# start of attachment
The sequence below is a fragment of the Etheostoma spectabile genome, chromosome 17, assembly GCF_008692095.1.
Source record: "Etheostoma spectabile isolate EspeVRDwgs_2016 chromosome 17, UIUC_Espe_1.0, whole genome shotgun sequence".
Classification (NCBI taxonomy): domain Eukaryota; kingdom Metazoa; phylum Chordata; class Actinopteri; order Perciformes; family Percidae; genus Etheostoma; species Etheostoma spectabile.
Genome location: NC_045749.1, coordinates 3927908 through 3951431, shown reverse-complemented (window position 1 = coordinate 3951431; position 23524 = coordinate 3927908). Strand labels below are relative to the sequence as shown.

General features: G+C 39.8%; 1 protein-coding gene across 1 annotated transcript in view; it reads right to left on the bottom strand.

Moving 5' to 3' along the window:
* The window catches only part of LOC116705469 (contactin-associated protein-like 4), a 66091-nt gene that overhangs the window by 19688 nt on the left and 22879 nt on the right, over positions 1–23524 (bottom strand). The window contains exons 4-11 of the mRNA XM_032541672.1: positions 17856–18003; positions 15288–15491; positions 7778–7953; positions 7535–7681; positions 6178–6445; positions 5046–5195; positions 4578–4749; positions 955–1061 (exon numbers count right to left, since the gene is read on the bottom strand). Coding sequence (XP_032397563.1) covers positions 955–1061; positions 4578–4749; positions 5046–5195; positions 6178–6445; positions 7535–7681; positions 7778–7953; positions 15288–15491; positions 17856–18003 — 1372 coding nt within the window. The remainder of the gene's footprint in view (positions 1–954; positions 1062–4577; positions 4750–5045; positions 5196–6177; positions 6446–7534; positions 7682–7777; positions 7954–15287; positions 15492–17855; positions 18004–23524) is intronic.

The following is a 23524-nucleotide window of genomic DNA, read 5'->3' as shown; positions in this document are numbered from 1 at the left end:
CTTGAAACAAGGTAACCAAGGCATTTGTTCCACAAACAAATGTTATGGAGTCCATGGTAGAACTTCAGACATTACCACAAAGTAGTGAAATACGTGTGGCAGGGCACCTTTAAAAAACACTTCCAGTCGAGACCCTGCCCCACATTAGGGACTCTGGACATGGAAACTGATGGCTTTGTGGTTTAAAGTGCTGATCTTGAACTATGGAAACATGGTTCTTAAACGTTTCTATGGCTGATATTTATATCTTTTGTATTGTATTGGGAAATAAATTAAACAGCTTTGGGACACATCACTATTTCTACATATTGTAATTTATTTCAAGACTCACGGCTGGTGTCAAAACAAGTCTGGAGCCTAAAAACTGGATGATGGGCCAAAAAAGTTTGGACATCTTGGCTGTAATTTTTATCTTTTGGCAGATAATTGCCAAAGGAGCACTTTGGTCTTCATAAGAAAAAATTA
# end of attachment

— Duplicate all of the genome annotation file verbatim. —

The sequence below is a fragment of the Etheostoma spectabile genome, chromosome 17, assembly GCF_008692095.1.
Source record: "Etheostoma spectabile isolate EspeVRDwgs_2016 chromosome 17, UIUC_Espe_1.0, whole genome shotgun sequence".
Classification (NCBI taxonomy): domain Eukaryota; kingdom Metazoa; phylum Chordata; class Actinopteri; order Perciformes; family Percidae; genus Etheostoma; species Etheostoma spectabile.
Genome location: NC_045749.1, coordinates 3927908 through 3951431, shown reverse-complemented (window position 1 = coordinate 3951431; position 23524 = coordinate 3927908). Strand labels below are relative to the sequence as shown.

General features: G+C 39.8%; 1 protein-coding gene across 1 annotated transcript in view; it reads right to left on the bottom strand.

Moving 5' to 3' along the window:
* The window catches only part of LOC116705469 (contactin-associated protein-like 4), a 66091-nt gene that overhangs the window by 19688 nt on the left and 22879 nt on the right, over positions 1–23524 (bottom strand). The window contains exons 4-11 of the mRNA XM_032541672.1: positions 17856–18003; positions 15288–15491; positions 7778–7953; positions 7535–7681; positions 6178–6445; positions 5046–5195; positions 4578–4749; positions 955–1061 (exon numbers count right to left, since the gene is read on the bottom strand). Coding sequence (XP_032397563.1) covers positions 955–1061; positions 4578–4749; positions 5046–5195; positions 6178–6445; positions 7535–7681; positions 7778–7953; positions 15288–15491; positions 17856–18003 — 1372 coding nt within the window. The remainder of the gene's footprint in view (positions 1–954; positions 1062–4577; positions 4750–5045; positions 5196–6177; positions 6446–7534; positions 7682–7777; positions 7954–15287; positions 15492–17855; positions 18004–23524) is intronic.

The following is a 23524-nucleotide window of genomic DNA, read 5'->3' as shown; positions in this document are numbered from 1 at the left end:
CTTGAAACAAGGTAACCAAGGCATTTGTTCCACAAACAAATGTTATGGAGTCCATGGTAGAACTTCAGACATTACCACAAAGTAGTGAAATACGTGTGGCAGGGCACCTTTAAAAAACACTTCCAGTCGAGACCCTGCCCCACATTAGGGACTCTGGACATGGAAACTGATGGCTTTGTGGTTTAAAGTGCTGATCTTGAACTATGGAAACATGGTTCTTAAACGTTTCTATGGCTGATATTTATATCTTTTGTATTGTATTGGGAAATAAATTAAACAGCTTTGGGACACATCACTATTTCTACATATTGTAATTTATTTCAAGACTCACGGCTGGTGTCAAAACAAGTCTGGAGCCTAAAAACTGGATGATGGGCCAAAAAAGTTTGGACATCTTGGCTGTAATTTTTATCTTTTGGCAGATAATTGCCAAAGGAGCACTTTGGTCTTCATAAGAAAAAATTA